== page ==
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The Words No One Noticed At Matt Cutts Pubcon Keynote

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#81 clandestino

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Posted 30 October 2013 - 05:04 AM

Oh, and one other thing. Matt doesn't think our little factoids are valuable to users, however, he thinks they are plenty valuable enough to put it on google itself.

 

Touche' -- that says it all.  That perfectly explains our relationship with g#####.  It's O.K. to steal from us, but don't get in g#####'s way when it come to making money, oh no! :blowup: :blowup: :blowup: :blowup: :blowup:



#82 cre8pc

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Posted 30 October 2013 - 10:06 AM

kimasks.png

 

I asked questions of Matt on how small businesses can compete, regarding establishing "authority".



#83 iamlost

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Posted 30 October 2013 - 07:34 PM

The hard truth is that facts (with some exceptions/circumstances) are not subject to copyright. A factoid may be subject as an original work, but not the fact(s) mentioned within. This is why I among others such as EGOL have long recommended going well beyond the mere publication of facts. Originally the advice was to counteract other webdevs but long ago broadened to include SEs and the Demand Media type of simplistic fact reiteration.

The 'fact' market long ago became a commodity with near free aka scraped costs and very thin margins. It is the information that goes beyond the mere facts, that is broad, deep, and dense that withstands the fact republishers best. And is subject to copyright. And while Wikipedia may dominate a given query result it is that extra value added content that can still compete. All else being relatively equal. :)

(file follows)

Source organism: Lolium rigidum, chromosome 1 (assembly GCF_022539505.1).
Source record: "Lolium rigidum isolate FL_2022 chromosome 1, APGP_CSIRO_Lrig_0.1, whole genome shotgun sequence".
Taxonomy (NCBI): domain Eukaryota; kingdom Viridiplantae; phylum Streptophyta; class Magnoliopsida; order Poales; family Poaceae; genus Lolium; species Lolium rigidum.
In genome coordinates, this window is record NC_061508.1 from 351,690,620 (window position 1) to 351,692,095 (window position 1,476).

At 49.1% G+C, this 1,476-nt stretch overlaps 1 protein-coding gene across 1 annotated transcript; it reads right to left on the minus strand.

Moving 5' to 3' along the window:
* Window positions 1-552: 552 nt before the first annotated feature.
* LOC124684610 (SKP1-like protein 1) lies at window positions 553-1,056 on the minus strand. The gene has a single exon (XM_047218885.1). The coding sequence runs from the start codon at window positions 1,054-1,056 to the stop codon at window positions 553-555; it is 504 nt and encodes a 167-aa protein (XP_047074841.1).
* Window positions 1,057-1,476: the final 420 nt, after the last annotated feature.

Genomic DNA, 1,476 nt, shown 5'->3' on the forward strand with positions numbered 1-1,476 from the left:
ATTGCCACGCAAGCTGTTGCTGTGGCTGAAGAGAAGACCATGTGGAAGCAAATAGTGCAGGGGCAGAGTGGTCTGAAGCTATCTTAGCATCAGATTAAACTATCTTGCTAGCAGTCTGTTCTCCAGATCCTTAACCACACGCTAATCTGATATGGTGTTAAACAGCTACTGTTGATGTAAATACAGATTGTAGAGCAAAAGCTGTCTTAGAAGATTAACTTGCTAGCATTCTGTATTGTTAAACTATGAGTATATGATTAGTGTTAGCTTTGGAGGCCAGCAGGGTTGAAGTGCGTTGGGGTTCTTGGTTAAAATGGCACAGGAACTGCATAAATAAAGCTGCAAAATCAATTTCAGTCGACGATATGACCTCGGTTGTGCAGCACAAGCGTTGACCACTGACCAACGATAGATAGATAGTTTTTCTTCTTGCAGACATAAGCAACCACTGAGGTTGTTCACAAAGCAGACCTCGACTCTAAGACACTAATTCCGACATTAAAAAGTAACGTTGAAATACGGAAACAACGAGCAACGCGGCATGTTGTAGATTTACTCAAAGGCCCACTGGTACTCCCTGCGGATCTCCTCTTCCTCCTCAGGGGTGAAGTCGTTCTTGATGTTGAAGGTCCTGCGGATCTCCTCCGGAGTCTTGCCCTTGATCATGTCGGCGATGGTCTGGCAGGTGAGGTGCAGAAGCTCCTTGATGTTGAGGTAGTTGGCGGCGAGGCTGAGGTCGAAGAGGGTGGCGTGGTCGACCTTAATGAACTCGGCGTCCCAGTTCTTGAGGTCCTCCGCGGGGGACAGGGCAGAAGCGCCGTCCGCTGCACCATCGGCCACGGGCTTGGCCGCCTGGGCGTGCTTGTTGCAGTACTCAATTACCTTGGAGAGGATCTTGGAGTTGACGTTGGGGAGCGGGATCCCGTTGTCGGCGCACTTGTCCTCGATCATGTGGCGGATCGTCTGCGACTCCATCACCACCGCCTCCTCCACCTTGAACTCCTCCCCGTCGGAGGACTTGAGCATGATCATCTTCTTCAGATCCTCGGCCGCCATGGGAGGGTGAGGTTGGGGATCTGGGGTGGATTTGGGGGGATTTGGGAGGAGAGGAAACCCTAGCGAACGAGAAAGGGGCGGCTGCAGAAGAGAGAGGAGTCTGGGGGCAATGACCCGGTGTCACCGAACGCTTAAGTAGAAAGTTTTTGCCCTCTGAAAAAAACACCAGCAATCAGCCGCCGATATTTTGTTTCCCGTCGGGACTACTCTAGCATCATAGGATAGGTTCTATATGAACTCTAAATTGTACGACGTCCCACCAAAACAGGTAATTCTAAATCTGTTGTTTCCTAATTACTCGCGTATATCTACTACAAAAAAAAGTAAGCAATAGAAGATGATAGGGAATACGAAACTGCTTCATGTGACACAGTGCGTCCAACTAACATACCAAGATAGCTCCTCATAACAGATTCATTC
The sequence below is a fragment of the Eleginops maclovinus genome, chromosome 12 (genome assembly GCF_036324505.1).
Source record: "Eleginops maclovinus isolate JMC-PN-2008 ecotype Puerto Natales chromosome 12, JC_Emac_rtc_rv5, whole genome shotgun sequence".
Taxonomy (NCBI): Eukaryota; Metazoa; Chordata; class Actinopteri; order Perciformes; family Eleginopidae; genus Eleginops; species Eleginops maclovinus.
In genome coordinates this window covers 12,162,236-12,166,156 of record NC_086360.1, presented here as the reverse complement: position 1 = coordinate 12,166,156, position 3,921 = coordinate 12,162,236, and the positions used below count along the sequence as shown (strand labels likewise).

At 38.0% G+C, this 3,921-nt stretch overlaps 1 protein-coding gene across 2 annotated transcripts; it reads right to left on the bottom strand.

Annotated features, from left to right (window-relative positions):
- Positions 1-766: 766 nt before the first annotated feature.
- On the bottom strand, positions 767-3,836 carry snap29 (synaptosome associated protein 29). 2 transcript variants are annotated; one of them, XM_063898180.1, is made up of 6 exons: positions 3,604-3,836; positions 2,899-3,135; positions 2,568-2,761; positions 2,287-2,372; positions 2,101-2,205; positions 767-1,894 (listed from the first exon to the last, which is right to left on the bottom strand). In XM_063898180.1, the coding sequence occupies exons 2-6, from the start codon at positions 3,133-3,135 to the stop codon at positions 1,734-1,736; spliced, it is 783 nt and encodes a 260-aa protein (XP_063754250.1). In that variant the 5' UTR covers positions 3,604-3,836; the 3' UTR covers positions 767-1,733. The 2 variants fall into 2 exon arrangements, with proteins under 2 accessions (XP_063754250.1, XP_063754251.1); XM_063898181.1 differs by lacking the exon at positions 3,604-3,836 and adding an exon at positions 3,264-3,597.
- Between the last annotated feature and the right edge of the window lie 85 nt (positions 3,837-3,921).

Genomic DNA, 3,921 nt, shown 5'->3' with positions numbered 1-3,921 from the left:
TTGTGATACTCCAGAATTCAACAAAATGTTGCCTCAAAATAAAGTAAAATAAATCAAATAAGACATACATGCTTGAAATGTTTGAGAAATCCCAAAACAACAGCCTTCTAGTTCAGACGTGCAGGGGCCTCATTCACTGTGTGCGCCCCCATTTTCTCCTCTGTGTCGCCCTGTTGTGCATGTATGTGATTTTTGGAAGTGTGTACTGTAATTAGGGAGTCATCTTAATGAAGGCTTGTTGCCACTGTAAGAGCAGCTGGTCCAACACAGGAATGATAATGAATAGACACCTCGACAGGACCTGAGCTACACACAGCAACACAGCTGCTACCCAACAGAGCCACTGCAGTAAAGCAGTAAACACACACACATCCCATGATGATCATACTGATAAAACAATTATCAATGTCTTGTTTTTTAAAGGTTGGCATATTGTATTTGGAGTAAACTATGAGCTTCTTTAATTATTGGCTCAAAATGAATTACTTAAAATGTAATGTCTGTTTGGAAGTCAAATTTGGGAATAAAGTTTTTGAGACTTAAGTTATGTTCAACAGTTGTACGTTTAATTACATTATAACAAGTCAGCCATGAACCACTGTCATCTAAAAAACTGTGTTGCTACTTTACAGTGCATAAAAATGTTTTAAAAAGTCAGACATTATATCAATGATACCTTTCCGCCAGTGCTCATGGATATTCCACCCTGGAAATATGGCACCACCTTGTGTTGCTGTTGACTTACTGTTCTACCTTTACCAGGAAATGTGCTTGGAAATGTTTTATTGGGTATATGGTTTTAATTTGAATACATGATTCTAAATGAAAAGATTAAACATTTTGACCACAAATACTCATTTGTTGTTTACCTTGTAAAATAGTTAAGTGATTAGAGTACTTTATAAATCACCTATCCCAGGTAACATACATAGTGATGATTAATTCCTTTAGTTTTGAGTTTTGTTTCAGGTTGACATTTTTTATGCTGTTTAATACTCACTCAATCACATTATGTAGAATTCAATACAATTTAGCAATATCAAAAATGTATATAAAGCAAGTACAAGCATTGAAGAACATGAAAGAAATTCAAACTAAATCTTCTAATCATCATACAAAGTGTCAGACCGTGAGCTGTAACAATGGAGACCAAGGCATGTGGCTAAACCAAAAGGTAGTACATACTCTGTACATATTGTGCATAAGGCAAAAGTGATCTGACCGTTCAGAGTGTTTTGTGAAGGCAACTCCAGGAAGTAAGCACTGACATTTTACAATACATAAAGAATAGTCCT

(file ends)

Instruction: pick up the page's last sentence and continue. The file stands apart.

While I do understand that MC actually saying what he did is news it really isn't new. Except for those needing the Gospel according to Matt before they will believe. And act in their own best interest. Or not.

#84 jonbey

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Posted 30 October 2013 - 07:50 PM

Facts are harder to rank, but mindless drivel still works. Woooppeee!



#85 DonnaFontenot

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Posted 30 October 2013 - 09:24 PM

The hard truth is that facts (with some exceptions/circumstances) are not subject to copyright.

 

But it doesn't (and won't) stop at mere facts. Whether it's movie times, or plane schedules, or something else that might be specific to a particular business, if Google thinks it can steal the info, and provide it in the search results (and call it an "answer"), it will. 

 

Imagine this scenario:

 

You build a car called the Super Duper Car. It's really cool (like a Tesla might be). It generates a lot of interest. You run a test to see just how fast this puppy can go, and you supply the question and answer on your site.

 

How fast can the Super Duper Car go? 250 mph!

 

Everyone is talking about the Super duper car, and people start searching for how fast it can go.

 

Google grabs the info from your site and displays it as an answer in the SERPs.

 

This isn't something like How old was Lincoln when he died?

 

This is your product, your test, and your "factoid". 

 

Google, you are evil.



#86 bobbb

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Posted 30 October 2013 - 09:53 PM

And unfortunately that is what people want. Instant answers.  56

 

But also no chance to click an ad as in "if I had gone to the site"


Edited by bobbb, 30 October 2013 - 09:55 PM.


#87 clandestino

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Posted 02 November 2013 - 04:00 AM